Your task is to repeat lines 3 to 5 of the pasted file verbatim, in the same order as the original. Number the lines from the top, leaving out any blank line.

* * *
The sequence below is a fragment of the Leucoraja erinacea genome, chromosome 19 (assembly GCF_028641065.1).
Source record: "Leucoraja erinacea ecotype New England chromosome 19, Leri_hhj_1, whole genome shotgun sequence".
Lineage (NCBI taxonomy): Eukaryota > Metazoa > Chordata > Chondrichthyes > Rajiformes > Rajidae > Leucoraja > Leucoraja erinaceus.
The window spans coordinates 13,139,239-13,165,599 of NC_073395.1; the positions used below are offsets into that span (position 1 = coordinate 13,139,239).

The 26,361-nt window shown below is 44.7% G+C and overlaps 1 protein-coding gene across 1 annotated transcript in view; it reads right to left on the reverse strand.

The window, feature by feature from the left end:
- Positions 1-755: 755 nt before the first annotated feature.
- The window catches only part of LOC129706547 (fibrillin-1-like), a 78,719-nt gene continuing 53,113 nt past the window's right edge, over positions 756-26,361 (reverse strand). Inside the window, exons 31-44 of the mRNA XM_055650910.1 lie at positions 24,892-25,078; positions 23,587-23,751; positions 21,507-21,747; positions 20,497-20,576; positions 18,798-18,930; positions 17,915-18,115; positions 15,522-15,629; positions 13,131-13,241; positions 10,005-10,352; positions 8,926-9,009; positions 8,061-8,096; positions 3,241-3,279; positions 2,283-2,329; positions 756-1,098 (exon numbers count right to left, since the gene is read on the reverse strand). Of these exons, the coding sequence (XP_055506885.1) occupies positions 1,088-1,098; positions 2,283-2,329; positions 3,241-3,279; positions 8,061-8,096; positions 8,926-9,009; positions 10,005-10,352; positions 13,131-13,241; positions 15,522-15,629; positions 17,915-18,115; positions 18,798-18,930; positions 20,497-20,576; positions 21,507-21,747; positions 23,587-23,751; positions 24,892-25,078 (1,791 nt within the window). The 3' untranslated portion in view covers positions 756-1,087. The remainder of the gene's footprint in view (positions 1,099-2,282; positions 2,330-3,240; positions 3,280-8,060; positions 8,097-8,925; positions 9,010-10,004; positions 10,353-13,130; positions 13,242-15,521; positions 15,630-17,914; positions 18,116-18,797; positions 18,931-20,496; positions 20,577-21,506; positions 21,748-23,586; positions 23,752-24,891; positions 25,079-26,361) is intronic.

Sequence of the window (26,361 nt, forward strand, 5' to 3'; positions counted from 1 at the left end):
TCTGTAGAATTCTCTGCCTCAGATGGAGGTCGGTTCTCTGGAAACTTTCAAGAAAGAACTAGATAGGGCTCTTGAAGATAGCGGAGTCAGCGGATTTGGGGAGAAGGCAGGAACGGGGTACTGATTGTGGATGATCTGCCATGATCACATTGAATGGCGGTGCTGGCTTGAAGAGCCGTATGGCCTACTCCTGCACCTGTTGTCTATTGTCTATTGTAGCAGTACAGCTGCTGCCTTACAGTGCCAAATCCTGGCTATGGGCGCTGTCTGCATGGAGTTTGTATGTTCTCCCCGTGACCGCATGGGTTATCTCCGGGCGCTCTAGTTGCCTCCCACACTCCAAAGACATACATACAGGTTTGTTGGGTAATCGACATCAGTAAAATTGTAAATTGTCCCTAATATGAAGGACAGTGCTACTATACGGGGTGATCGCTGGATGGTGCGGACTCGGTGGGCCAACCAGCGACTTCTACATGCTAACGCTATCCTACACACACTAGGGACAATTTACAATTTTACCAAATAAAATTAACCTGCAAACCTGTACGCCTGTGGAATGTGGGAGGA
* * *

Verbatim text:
Lineage (NCBI taxonomy): Eukaryota > Metazoa > Chordata > Chondrichthyes > Rajiformes > Rajidae > Leucoraja > Leucoraja erinaceus.
The window spans coordinates 13,139,239-13,165,599 of NC_073395.1; the positions used below are offsets into that span (position 1 = coordinate 13,139,239).

The 26,361-nt window shown below is 44.7% G+C and overlaps 1 protein-coding gene across 1 annotated transcript in view; it reads right to left on the reverse strand.